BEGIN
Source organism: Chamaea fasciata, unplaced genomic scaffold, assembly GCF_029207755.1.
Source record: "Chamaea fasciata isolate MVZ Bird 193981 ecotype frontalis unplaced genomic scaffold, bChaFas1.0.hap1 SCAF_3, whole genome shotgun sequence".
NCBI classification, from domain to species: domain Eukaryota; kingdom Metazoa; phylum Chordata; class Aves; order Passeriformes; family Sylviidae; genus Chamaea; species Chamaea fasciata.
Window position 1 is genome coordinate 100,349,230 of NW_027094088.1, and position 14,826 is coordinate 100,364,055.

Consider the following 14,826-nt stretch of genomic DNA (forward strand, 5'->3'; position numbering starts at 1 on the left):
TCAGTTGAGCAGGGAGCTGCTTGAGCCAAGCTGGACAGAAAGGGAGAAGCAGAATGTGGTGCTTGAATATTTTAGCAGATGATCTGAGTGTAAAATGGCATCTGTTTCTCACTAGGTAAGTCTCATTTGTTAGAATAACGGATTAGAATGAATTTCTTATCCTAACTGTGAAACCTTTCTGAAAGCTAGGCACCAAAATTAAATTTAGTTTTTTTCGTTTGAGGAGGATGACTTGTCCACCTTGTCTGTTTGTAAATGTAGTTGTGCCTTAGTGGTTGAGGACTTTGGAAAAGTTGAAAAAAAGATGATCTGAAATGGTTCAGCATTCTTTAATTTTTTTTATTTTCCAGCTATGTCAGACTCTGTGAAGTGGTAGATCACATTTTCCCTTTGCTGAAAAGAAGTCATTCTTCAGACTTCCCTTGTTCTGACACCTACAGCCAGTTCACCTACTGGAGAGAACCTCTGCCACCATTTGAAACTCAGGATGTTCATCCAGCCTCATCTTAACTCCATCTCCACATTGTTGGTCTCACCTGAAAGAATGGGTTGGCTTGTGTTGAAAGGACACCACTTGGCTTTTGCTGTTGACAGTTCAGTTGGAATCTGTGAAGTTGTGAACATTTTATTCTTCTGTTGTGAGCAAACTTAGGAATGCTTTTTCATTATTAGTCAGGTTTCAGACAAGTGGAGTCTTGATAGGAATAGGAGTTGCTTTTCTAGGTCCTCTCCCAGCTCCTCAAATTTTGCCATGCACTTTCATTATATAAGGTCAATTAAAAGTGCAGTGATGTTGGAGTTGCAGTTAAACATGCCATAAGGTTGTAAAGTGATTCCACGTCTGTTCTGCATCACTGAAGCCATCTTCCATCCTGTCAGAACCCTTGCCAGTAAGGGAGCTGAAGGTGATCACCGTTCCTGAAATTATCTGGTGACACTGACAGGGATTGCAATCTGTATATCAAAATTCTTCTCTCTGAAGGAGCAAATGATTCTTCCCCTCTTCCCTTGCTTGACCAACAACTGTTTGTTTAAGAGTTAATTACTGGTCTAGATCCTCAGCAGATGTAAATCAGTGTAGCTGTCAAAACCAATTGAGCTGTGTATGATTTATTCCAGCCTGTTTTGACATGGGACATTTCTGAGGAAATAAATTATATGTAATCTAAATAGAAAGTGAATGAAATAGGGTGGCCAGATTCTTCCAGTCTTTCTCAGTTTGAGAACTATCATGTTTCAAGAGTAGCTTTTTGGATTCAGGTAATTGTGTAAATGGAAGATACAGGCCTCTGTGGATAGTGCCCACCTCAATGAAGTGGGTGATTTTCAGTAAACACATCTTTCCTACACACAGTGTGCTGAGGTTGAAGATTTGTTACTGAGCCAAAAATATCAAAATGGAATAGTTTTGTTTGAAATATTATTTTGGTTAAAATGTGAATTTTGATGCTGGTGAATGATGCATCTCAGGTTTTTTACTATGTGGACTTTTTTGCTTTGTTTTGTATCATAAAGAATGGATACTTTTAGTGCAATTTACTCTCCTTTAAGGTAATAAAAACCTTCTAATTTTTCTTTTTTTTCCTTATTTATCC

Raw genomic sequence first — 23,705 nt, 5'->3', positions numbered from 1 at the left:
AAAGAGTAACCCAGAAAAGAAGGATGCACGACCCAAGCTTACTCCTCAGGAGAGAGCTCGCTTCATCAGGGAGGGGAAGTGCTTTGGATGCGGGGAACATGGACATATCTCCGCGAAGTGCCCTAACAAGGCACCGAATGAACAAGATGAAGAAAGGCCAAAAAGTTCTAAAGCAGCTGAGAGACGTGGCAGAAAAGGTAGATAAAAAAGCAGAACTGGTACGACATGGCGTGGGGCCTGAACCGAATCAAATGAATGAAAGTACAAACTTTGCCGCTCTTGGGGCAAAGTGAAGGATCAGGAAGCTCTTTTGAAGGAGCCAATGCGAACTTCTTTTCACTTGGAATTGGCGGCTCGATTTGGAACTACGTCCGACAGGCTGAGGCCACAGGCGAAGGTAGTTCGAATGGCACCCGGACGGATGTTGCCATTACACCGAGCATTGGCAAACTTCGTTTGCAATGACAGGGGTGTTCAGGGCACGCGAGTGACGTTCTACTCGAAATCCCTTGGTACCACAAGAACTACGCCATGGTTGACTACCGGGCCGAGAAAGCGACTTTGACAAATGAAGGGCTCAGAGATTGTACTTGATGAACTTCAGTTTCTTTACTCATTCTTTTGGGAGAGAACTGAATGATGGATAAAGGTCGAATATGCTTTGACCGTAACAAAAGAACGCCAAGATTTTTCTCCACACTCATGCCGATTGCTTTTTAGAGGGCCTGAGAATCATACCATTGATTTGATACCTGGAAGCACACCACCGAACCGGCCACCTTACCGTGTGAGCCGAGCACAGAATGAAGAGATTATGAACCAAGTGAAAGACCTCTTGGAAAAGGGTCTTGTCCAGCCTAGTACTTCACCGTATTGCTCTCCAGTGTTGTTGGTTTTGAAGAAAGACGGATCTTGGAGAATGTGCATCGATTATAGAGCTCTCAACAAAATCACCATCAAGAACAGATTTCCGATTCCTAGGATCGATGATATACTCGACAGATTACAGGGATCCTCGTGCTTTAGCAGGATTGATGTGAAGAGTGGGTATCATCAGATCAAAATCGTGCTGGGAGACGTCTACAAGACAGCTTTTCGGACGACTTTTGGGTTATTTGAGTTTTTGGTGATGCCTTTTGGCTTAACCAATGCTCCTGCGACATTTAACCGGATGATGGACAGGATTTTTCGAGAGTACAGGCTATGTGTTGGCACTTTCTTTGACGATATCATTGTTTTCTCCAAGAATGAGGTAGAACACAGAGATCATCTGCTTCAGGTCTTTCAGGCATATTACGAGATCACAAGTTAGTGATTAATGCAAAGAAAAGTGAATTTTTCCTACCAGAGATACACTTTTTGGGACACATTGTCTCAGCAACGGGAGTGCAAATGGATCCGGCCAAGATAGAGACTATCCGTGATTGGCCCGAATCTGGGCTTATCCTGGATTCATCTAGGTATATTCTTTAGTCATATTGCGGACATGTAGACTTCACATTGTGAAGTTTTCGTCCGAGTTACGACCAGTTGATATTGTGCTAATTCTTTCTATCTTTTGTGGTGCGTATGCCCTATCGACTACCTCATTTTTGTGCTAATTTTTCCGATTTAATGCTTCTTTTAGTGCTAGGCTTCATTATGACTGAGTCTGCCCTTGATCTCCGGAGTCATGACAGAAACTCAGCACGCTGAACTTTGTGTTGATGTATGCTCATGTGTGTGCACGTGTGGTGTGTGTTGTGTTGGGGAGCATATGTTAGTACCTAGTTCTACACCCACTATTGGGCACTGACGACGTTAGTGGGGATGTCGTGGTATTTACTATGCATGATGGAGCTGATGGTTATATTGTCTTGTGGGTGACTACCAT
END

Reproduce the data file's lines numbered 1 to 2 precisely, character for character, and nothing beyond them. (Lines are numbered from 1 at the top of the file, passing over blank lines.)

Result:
Source organism: Chamaea fasciata, unplaced genomic scaffold, assembly GCF_029207755.1.
Source record: "Chamaea fasciata isolate MVZ Bird 193981 ecotype frontalis unplaced genomic scaffold, bChaFas1.0.hap1 SCAF_3, whole genome shotgun sequence".